Rachel Carson, From Pittsburgh Farmhouse to International Conservation

Rachel Carson
Rachel Carson
Rachel Carson

Andrew Carnegie Free Library & Music Hall in Carnegie is a place I’ve visited my entire life and is also one of my customers for commercial art and design. In 2018, as part of the plan for Library Park, the community was invited to help create a mosaic that would be mounted on two low seating walls in the park. The design included features of the Library & Music Hall, around Carnegie, and the Pittsburgh area. Rachel Carson, because of her impact on our local environment and green space, of which the park is a part, was included in the design.

While I typically design the Library & Music Hall’s newsletter, the executive director asked me to also write an article about Rachel Carson’s work, explaining science in everyday terms but in an evocative, poetic style that made her work very popular to scientists and everyday people alike, her findings leading eventually to the environmental legislation in the 1960s and 70s that changed our lives here in Pittsburgh, and many other cities in this country. That was my pleasure entirely. When I read A Sense of Wonder I was proud, as an adult, to still be picking up neat rocks and identifying wildflowers, interpreting it all in my own way.

Rachel Carson’s name may immediately bring to mind “Silent Spring”. Though that is her best-known work she was an award-winning writer long before its 1962 publication, and found her way to that subject and international fame from a distant starting point—a log cabin in a rural community near Pittsburgh.

Born in 1907 in a 50-year-old log cabin with no utilities on a farm north of Pittsburgh, she was a pioneer in her education and practice as a female scientist who brought her understanding of the natural world to readers with her graceful and descriptive prose, and stepped from there to conservation with writing that inspired the environmental movements and legislation of the 1960s and 70s.

She was born in Springdale, 18 miles north of Pittsburgh. You can still visit the house, now managed by the Rachel Carson Homestead Association, which preserves her legacy in the place where she began. The family’s 65-acre farm on which she explored her surroundings is much reduced, but this was the place where she first met and fell in love with the natural world, finding her own “sense of wonder” in her adventures on the land with her mother and later on her own.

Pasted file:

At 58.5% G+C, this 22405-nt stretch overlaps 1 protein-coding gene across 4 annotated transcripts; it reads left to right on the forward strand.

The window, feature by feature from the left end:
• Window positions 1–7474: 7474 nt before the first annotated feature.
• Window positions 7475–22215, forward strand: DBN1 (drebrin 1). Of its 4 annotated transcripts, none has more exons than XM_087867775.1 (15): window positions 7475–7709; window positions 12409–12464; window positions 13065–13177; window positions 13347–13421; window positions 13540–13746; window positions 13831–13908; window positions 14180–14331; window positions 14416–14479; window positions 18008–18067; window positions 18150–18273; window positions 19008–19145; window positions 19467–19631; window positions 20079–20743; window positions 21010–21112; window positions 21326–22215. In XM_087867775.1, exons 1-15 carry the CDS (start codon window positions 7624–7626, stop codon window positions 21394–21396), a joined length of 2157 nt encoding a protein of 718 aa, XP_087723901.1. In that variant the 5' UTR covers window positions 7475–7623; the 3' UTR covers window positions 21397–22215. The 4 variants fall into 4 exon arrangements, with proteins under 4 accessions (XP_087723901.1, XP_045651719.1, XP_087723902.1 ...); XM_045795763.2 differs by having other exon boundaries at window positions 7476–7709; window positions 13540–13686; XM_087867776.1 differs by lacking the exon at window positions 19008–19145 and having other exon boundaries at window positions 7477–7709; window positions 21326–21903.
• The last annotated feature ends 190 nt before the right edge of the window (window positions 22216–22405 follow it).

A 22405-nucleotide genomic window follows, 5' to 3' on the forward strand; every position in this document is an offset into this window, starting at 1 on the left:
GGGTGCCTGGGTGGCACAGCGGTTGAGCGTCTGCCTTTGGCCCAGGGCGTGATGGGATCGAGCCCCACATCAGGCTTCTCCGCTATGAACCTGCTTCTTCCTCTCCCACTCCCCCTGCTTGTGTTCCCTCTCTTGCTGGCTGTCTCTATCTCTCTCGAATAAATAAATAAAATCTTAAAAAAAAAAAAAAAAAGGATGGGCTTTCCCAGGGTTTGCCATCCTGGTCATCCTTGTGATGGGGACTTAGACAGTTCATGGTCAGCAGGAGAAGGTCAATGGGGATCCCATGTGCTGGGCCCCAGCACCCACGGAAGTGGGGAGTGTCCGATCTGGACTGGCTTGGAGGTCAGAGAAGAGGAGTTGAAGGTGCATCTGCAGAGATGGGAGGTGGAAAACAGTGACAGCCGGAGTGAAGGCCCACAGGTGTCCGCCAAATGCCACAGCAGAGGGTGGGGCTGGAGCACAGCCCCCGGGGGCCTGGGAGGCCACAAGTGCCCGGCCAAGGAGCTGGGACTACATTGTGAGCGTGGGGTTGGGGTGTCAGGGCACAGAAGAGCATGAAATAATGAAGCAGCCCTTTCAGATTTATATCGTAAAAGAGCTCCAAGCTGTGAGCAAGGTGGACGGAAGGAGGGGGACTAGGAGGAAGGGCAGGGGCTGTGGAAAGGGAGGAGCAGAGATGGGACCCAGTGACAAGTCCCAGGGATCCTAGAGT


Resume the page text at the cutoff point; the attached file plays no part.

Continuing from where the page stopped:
A brilliant student, publishing her first story about the natural world at age 10, she graduated high school at the top of her class in 1925 and went to what was then the Pennsylvania College for Women, now Chatham University. Originally majoring in English with the goal of being a writer she changed her major to biology but continued submitting to the school’s literary publications. After graduation her next stop was Johns Hopkins University for graduate study in zoology and genetics. Working her way through financial setbacks she graduated with a master’s degree in zoology in 1935.

Her father’s death in 1935 prevented her from moving on to doctoral studies as she sought a job to help support her family. In the midst of the Great Depression jobs were few but she was encouraged by a mentor to take a part-time position writing radio copy for the US Bureau of Fisheries, today the US Fish and Wildlife Service. Her manner of translating the science into literature that was not overly simplified nor pedantic was so popular that she rose through the ranks to become editor of publications, and stayed with the bureau until 1952.

At the same time her writing also caught the attention of magazine and book publishers and soon she was publishing articles and working on her first books, not about conservation, but about the life of the sea. The Sea Around Us published in 1951 was on the best seller list for 86 weeks. Also in 1951, in a crossover with science and art, she was invited to write liner notes for the RCA Victor Recording of Claude Debussy’s La Mer with the National Symphony Orchestra. Chapters of her books were published as freestanding stories or serialized in The New Yorker and The Yale Review among others, she won prestigious literary awards, received honorary doctorate degrees, other book proposals were accepted, and in 1952 she could have her career as a full-time science writer.

And then came Silent Spring.

Carson will always be remembered for the message and legacy of Silent Spring, that the way the pesticide DDT was overused in the 1950s would cause irreversible damage not only to wildlife and the environment in which it was used, but its carcinogenic effect would also sicken and kill many people. Synthetic pesticides were new then, developed along with many other chemical agents with funding from the military after WWII. Not much study had been done about their effects outside of killing target insects, but along with other uses DDT was liberally sprayed aerially, mixed with fuel oil, to kill the gypsy moths that chewed their way through any forest they populated, including onto private land.